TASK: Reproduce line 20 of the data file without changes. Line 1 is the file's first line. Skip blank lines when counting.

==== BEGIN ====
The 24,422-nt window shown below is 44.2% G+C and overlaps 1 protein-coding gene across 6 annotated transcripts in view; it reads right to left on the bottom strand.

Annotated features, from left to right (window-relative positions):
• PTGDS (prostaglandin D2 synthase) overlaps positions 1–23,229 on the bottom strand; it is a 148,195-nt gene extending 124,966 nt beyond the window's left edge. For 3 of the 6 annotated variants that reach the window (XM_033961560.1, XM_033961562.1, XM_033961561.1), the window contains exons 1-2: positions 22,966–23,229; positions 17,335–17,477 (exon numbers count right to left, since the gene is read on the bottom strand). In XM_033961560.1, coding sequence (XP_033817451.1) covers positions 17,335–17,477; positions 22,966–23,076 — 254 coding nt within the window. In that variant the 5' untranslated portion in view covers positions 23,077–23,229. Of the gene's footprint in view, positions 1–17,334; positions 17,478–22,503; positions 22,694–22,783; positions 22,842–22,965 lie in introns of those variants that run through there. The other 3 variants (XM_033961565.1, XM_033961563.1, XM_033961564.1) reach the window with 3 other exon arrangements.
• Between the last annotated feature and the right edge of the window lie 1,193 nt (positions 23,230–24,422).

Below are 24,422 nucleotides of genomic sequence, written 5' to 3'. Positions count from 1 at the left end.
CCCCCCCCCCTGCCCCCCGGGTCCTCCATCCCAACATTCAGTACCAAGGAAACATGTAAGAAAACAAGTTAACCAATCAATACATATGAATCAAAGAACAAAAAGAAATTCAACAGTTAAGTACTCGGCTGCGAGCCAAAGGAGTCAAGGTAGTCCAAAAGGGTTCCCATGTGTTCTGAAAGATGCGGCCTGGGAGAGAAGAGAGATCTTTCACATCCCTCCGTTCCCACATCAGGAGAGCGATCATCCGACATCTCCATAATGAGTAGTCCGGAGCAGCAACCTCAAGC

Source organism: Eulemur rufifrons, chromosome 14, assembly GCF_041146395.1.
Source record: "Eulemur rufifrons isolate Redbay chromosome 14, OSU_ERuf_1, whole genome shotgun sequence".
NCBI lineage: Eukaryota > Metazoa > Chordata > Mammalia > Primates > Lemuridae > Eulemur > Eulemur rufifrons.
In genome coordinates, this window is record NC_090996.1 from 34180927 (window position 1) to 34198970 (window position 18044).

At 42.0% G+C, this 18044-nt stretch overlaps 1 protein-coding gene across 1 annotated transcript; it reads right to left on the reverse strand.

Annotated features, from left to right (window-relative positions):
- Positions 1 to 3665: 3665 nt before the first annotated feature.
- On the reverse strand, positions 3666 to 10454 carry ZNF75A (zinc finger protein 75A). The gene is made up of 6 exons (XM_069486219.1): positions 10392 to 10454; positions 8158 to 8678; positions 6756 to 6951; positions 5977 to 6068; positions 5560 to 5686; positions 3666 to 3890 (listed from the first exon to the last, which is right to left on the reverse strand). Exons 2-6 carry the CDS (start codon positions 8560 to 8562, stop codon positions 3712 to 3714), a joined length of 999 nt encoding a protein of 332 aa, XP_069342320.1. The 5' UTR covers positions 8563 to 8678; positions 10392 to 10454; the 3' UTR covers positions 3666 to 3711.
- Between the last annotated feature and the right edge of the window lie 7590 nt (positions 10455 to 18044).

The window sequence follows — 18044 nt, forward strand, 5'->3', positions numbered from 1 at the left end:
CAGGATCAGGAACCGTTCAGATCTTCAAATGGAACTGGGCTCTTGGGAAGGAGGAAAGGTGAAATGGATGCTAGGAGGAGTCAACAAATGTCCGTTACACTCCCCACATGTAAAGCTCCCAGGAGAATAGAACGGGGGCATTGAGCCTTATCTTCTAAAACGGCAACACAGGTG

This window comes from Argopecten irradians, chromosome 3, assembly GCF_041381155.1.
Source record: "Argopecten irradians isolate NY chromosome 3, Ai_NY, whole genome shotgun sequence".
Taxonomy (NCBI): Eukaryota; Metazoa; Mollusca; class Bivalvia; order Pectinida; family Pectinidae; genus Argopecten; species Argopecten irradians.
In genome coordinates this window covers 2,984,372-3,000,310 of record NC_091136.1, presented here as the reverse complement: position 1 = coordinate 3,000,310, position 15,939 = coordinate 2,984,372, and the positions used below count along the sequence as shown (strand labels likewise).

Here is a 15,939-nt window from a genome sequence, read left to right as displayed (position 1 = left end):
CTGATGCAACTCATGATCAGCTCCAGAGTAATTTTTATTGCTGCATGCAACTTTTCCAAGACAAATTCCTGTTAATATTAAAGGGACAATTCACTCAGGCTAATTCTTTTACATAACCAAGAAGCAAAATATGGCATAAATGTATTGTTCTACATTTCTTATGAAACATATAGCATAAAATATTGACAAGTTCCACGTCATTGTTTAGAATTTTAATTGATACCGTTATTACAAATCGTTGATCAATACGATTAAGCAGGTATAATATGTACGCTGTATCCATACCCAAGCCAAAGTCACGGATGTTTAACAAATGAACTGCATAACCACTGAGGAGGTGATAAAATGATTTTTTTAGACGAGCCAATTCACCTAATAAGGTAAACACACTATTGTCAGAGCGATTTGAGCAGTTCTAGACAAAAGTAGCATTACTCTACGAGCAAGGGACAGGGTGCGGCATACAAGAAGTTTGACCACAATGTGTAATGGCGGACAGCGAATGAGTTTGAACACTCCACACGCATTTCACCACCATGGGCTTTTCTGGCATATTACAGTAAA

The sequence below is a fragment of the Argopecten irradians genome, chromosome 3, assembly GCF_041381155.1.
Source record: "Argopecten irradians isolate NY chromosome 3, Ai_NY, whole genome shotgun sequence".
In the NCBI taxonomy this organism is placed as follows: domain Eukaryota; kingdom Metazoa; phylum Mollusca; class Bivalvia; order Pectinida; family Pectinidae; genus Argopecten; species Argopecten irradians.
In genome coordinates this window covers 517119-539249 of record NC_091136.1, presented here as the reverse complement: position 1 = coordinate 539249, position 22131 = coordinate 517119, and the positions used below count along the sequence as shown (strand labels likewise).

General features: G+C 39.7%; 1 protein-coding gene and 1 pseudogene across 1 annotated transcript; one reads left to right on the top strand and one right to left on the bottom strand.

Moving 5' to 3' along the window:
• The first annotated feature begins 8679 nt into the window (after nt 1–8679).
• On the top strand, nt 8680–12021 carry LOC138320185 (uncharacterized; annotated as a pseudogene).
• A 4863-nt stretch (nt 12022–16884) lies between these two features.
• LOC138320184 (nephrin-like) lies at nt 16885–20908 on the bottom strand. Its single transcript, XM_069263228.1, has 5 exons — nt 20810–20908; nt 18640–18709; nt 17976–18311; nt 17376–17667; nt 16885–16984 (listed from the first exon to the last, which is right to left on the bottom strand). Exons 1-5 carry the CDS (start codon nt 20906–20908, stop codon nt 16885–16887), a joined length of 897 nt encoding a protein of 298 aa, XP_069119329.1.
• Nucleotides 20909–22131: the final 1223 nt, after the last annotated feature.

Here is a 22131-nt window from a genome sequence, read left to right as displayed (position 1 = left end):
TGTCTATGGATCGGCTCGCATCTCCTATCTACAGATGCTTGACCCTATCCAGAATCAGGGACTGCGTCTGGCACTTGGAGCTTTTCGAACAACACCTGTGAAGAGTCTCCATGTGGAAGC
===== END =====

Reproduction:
Taxonomy (NCBI): Eukaryota; Metazoa; Mollusca; class Bivalvia; order Pectinida; family Pectinidae; genus Argopecten; species Argopecten irradians.